- What is cimetidine, and how does it work (mechanism of action)?
- What brand names are available for cimetidine?
- Is cimetidine available as a generic drug?
- Do I need a prescription for cimetidine?
- What are the side effects of cimetidine?
- What is the dosage for cimetidine?
- Which drugs or supplements interact with cimetidine?
- Is cimetidine safe to take if I'm pregnant or breastfeeding?
- What else should I know about cimetidine?
What is cimetidine, and how does it work (mechanism of action)?
Cimetidine is a drug that blocks the production of acid by acid-producing cells in the stomach and can be administered orally, IM or IV. It belongs to a class of drugs called H2 (histamine-2) blockers that also includes ranitidine (Zantac), nizatidine (Axid), and famotidine (Pepcid). Histamine is a naturally-occurring chemical that stimulates cells in the stomach (parietal cells) to produce acid. H2-blockers inhibit the action of histamine on the cells, thus reducing the production of acid by the stomach. Since excessive stomach acid can damage the esophagus, stomach, and duodenum by reflux and lead to inflammation and ulceration, reducing stomach acid prevents and allows acid-induced inflammation and ulcers to heal. Cimetidine was approved by the FDA in 1977.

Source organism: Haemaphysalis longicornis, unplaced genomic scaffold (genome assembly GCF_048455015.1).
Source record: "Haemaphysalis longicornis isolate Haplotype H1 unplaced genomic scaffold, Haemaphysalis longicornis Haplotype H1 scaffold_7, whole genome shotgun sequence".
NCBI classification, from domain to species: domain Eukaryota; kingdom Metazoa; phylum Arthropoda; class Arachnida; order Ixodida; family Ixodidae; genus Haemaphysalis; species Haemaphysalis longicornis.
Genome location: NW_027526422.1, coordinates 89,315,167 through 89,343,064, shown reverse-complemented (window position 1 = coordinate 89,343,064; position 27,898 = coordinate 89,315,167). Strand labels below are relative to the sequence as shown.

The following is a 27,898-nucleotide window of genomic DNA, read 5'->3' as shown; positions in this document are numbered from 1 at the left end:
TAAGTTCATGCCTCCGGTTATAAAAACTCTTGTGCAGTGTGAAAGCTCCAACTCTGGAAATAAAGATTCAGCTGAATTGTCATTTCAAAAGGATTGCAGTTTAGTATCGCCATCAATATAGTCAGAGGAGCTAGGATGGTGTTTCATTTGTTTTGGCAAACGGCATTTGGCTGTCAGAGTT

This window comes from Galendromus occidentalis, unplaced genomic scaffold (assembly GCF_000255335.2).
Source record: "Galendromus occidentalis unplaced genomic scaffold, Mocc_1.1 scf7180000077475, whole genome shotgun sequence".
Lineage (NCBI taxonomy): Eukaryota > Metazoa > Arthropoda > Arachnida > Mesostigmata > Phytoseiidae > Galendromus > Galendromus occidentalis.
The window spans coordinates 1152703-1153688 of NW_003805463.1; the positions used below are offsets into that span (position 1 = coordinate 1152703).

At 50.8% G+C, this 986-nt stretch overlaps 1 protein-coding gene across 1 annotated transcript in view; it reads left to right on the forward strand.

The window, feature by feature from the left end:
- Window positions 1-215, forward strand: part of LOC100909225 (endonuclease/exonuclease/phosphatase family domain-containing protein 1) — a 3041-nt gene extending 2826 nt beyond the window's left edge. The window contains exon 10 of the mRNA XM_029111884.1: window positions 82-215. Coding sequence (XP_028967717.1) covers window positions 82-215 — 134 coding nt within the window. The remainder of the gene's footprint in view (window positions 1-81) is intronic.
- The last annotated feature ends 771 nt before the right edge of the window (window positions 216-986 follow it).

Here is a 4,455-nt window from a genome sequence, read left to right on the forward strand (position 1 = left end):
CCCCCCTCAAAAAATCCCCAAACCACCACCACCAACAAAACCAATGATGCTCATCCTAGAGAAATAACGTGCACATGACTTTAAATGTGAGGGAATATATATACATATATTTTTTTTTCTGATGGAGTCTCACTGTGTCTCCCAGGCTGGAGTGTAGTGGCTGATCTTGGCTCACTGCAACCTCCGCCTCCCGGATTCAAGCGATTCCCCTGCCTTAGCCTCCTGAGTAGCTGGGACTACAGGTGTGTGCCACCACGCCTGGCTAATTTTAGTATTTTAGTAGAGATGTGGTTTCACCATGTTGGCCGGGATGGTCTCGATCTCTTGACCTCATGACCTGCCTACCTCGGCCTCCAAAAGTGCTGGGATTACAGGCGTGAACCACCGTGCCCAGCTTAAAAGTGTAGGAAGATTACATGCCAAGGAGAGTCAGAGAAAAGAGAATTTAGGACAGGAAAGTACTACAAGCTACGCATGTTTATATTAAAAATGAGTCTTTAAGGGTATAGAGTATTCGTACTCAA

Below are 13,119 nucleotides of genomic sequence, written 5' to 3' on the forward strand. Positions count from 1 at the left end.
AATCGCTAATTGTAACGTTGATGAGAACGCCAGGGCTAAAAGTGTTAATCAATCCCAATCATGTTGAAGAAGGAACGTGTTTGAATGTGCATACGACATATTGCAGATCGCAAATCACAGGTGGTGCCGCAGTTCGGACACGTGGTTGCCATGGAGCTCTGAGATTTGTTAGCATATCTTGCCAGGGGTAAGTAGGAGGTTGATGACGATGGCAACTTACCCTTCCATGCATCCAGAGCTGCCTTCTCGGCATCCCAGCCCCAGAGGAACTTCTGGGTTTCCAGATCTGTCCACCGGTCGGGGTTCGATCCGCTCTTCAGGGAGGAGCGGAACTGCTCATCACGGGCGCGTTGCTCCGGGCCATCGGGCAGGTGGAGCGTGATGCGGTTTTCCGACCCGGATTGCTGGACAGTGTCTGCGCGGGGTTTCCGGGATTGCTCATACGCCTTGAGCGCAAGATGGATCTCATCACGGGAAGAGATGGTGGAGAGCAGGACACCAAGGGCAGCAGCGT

Do I need a prescription for cimetidine?
Yes and OTC (Heart Burn)
What are the side effects of cimetidine?
Side effects due to cimetidine are rare and generally reversible once the medication is stopped. Minor side effects include:
Major side effects include confusion and hallucinations (usually in elderly or critically ill patients), enlargement of the breasts; impotence (usually seen in patients on high doses for prolonged periods); decreased white blood cell counts.
Other side effects include:
Quick GuideHeartburn: Causes, Symptoms, Remedies, Treatments
What is the dosage for cimetidine?
Duodenal ulcers are treated with 800 to 1600 mg at bedtime or 300 mg 4 times a day at meal times and bedtime, or 400 mg twice a day for 4-6 weeks. Maintenance therapy is 400 mg at bedtime.
Active gastric ulcers are treated with 800 mg at bedtime or 300 mg 4 times a day at meal times and bedtime for up to 8 weeks.